Loïc Wacquant spoke at the recent BJS Public Lecture on Tuesday 6th October at the LSE. Loïc Wacquant draws on classical theory, social history, and a comparative analysis of the penalization of urban poverty in advanced societies at the century’s turn to argue that we need to bring the penal state back to the centre of the sociology of social inequality, public policy and citizenship.
Wacquant is currently a Professor of Sociology and Research Associate at the Earl Warren Legal Institute, University of California, Berkeley, where he is also affiliated with the Program in Medical Anthropology and the Center for Urban Ethnography, and Researcher at the Centre de sociologie européenne in Paris. He has been a member of the Harvard Society of Fellows, a MacArthur Prize Fellow, and has won numerous grants including the Fletcher Foundation Fellowship and the Lewis Coser Award of the American Sociological Society.
Wacquant’s most recent book Punishing the Poor: The Neoliberal Government of Social Insecurity (2009) is just out from Duke University Press.
Harvard University are in the process of releasing Michael Sandel’s course Justice as a webcast. It is a very well delivered introduction to political theory, from one of the worlds best teachers. As the site says:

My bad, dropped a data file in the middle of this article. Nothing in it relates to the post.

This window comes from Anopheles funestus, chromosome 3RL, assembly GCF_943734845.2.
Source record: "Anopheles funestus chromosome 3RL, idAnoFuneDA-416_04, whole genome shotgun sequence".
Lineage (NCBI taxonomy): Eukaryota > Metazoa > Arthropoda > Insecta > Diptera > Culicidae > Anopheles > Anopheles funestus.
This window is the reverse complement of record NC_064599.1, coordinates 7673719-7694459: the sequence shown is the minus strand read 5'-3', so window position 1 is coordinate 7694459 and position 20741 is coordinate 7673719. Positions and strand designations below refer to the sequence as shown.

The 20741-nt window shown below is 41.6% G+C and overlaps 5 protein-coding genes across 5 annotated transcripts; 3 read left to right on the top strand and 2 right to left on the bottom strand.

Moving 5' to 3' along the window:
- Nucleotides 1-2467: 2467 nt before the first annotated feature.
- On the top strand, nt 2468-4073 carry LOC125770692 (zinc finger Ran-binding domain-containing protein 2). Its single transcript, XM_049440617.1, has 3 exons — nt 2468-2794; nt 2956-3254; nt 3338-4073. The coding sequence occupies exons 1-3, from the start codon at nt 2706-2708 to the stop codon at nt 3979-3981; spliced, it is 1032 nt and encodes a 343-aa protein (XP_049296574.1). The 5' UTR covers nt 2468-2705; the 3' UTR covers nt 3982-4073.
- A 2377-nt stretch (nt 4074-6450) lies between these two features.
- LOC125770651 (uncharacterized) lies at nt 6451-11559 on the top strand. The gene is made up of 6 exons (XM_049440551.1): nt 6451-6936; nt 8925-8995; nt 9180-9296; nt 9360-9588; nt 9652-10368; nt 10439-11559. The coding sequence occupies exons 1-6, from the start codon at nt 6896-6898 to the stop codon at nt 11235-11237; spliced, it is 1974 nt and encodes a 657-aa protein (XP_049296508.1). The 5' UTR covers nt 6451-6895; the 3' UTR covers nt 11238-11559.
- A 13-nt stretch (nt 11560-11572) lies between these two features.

Justice is one of the most popular courses in Harvard’s history. Nearly one thousand students pack Harvard’s historic Sanders Theatre to hear Professor Sandel talk about justice, equality, democracy, and citizenship. Now it’s your turn to take the same journey in moral reflection that has captivated more than 14,000 students, as Harvard opens its classroom to the world.
This course aims to help viewers become more critically minded thinkers about the moral decisions we all face in our everyday lives. In this 12-part series, Sandel challenges us with difficult moral dilemmas and asks our opinion about the right thing to do. He then asks us to examine our answers in the light of new scenarios. The result is often surprising, revealing that important moral questions are never black and white. Sorting out these contradictions sharpens our own moral convictions and gives us the moral clarity to better understand the opposing views we confront in a democracy.
Part one is below. The rest of the videos are available here. The site also includes reading material and discussion guides for each lecture.